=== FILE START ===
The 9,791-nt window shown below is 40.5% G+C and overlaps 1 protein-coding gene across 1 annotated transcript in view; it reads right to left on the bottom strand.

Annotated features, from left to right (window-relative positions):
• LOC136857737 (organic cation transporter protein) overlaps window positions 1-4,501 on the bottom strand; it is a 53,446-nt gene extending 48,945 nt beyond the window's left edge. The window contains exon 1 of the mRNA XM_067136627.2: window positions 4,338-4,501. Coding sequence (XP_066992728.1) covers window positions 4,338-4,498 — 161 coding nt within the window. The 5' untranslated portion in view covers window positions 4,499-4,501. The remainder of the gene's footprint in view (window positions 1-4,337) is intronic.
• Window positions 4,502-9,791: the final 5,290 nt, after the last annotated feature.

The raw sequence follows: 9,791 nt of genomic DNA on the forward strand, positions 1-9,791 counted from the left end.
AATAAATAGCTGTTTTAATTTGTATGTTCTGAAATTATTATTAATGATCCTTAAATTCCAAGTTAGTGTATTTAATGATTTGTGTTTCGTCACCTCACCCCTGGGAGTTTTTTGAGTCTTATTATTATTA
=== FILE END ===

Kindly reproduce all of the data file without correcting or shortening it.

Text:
The 9,791-nt window shown below is 40.5% G+C and overlaps 1 protein-coding gene across 1 annotated transcript in view; it reads right to left on the bottom strand.

Annotated features, from left to right (window-relative positions):
• LOC136857737 (organic cation transporter protein) overlaps window positions 1-4,501 on the bottom strand; it is a 53,446-nt gene extending 48,945 nt beyond the window's left edge. The window contains exon 1 of the mRNA XM_067136627.2: window positions 4,338-4,501. Coding sequence (XP_066992728.1) covers window positions 4,338-4,498 — 161 coding nt within the window. The 5' untranslated portion in view covers window positions 4,499-4,501. The remainder of the gene's footprint in view (window positions 1-4,337) is intronic.
• Window positions 4,502-9,791: the final 5,290 nt, after the last annotated feature.

The raw sequence follows: 9,791 nt of genomic DNA on the forward strand, positions 1-9,791 counted from the left end.
AATAAATAGCTGTTTTAATTTGTATGTTCTGAAATTATTATTAATGATCCTTAAATTCCAAGTTAGTGTATTTAATGATTTGTGTTTCGTCACCTCACCCCTGGGAGTTTTTTGAGTCTTATTATTATTA